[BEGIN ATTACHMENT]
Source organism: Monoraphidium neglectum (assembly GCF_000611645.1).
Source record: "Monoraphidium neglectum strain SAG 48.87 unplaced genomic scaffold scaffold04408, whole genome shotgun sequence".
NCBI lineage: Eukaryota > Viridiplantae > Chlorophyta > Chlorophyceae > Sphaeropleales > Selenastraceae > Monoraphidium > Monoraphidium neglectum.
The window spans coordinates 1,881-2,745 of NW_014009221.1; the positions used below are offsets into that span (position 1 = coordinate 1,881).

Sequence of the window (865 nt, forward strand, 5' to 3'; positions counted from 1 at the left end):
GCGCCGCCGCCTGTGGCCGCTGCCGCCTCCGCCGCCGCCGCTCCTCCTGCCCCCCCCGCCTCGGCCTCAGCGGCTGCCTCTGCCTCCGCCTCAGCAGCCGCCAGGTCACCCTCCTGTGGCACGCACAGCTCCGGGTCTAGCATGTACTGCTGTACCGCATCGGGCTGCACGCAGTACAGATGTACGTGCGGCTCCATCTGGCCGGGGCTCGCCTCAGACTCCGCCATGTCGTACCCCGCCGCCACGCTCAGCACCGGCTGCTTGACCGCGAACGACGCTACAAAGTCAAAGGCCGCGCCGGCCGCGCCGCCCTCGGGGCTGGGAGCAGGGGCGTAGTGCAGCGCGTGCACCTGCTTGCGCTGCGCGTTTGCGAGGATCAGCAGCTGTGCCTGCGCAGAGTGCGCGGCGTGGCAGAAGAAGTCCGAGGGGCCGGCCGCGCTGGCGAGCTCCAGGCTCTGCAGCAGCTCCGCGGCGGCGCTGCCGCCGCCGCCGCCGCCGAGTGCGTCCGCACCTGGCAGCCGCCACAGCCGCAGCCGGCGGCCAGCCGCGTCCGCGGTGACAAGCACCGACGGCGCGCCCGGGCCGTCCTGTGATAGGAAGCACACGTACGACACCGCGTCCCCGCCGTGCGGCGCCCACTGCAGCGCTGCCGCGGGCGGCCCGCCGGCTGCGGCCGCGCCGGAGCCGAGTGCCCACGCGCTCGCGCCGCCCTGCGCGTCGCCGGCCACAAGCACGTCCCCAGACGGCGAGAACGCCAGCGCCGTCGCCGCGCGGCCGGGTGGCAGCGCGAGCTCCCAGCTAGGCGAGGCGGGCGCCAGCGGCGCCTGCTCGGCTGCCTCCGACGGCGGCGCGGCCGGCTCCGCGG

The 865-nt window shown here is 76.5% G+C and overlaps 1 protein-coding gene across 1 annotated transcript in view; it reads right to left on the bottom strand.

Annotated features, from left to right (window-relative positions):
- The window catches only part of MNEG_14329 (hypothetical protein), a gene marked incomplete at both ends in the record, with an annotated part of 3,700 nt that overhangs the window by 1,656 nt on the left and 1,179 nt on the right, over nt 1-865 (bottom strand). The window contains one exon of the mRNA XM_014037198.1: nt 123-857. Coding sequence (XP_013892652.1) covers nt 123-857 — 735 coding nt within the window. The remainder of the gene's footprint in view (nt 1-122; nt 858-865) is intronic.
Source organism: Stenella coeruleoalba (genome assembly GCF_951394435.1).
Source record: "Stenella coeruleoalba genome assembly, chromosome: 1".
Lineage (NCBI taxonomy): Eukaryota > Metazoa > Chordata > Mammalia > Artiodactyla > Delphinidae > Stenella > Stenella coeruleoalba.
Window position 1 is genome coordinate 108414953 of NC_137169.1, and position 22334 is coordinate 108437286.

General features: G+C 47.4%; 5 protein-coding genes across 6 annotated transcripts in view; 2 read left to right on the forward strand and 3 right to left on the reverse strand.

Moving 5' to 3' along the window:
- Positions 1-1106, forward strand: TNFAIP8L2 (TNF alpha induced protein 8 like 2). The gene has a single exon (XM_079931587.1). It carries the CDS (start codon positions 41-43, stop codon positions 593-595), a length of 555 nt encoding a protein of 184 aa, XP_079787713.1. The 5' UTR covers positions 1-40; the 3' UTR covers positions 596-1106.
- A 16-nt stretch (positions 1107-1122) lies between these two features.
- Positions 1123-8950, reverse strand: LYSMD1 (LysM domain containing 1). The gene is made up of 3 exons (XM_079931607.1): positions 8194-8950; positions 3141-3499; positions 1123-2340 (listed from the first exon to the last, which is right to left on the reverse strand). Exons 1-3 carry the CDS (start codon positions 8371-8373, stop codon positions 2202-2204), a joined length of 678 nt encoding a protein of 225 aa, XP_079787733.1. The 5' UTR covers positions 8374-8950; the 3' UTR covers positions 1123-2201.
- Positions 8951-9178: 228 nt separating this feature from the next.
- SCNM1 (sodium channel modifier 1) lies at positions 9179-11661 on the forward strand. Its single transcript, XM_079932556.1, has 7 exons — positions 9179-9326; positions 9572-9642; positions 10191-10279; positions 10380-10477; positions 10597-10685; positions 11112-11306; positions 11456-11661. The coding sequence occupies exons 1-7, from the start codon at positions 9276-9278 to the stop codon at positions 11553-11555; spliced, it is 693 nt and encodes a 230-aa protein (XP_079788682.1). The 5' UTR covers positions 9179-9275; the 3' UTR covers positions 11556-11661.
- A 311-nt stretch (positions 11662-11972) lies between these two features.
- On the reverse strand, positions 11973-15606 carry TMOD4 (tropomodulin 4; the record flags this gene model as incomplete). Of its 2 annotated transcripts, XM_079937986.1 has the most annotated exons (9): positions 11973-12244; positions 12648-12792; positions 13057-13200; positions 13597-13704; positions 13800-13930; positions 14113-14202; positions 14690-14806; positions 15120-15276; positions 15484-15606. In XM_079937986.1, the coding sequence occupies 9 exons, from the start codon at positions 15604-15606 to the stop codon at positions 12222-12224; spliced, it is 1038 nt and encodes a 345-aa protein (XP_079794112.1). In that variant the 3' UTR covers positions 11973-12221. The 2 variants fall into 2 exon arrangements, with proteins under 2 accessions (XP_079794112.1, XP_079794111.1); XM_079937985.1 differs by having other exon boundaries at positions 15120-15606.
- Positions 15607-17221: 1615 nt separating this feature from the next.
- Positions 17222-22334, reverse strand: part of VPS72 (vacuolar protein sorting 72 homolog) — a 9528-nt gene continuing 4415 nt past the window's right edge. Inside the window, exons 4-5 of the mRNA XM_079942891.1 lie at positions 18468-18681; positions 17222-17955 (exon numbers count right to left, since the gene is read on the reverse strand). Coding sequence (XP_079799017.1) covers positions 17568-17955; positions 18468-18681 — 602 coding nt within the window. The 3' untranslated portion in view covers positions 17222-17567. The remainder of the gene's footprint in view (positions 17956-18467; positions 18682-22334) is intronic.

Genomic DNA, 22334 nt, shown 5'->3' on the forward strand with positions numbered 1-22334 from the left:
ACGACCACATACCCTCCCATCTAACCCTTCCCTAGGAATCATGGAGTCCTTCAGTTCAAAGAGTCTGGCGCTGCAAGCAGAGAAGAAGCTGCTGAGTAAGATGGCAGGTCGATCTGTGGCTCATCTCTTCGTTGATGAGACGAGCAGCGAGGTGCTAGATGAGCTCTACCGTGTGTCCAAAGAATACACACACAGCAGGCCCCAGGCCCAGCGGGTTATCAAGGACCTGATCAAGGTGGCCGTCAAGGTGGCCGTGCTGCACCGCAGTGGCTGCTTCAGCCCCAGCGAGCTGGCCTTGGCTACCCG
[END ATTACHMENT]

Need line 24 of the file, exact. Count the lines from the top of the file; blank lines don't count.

- Positions 17222-22334, reverse strand: part of VPS72 (vacuolar protein sorting 72 homolog) — a 9528-nt gene continuing 4415 nt past the window's right edge. Inside the window, exons 4-5 of the mRNA XM_079942891.1 lie at positions 18468-18681; positions 17222-17955 (exon numbers count right to left, since the gene is read on the reverse strand). Coding sequence (XP_079799017.1) covers positions 17568-17955; positions 18468-18681 — 602 coding nt within the window. The 3' untranslated portion in view covers positions 17222-17567. The remainder of the gene's footprint in view (positions 17956-18467; positions 18682-22334) is intronic.